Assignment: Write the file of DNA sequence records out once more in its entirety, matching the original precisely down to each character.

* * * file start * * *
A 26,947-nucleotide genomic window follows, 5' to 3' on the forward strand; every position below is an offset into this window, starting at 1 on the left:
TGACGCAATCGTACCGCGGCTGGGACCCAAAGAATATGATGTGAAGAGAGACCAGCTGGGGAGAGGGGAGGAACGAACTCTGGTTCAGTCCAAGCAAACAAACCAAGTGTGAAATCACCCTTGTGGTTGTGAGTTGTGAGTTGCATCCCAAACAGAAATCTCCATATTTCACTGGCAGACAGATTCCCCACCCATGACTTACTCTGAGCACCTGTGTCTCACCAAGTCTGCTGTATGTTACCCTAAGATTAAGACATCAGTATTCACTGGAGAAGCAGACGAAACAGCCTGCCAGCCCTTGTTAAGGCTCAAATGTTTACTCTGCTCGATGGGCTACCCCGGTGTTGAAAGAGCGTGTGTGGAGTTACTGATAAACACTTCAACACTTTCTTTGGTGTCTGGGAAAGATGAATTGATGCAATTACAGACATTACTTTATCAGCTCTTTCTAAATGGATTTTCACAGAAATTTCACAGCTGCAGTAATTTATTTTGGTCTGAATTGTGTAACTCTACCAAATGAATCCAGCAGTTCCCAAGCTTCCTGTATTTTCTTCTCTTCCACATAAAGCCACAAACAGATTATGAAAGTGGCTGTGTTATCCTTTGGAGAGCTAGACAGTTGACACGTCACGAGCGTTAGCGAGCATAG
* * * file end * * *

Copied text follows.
A 26,947-nucleotide genomic window follows, 5' to 3' on the forward strand; every position below is an offset into this window, starting at 1 on the left:
TGACGCAATCGTACCGCGGCTGGGACCCAAAGAATATGATGTGAAGAGAGACCAGCTGGGGAGAGGGGAGGAACGAACTCTGGTTCAGTCCAAGCAAACAAACCAAGTGTGAAATCACCCTTGTGGTTGTGAGTTGTGAGTTGCATCCCAAACAGAAATCTCCATATTTCACTGGCAGACAGATTCCCCACCCATGACTTACTCTGAGCACCTGTGTCTCACCAAGTCTGCTGTATGTTACCCTAAGATTAAGACATCAGTATTCACTGGAGAAGCAGACGAAACAGCCTGCCAGCCCTTGTTAAGGCTCAAATGTTTACTCTGCTCGATGGGCTACCCCGGTGTTGAAAGAGCGTGTGTGGAGTTACTGATAAACACTTCAACACTTTCTTTGGTGTCTGGGAAAGATGAATTGATGCAATTACAGACATTACTTTATCAGCTCTTTCTAAATGGATTTTCACAGAAATTTCACAGCTGCAGTAATTTATTTTGGTCTGAATTGTGTAACTCTACCAAATGAATCCAGCAGTTCCCAAGCTTCCTGTATTTTCTTCTCTTCCACATAAAGCCACAAACAGATTATGAAAGTGGCTGTGTTATCCTTTGGAGAGCTAGACAGTTGACACGTCACGAGCGTTAGCGAGCATAG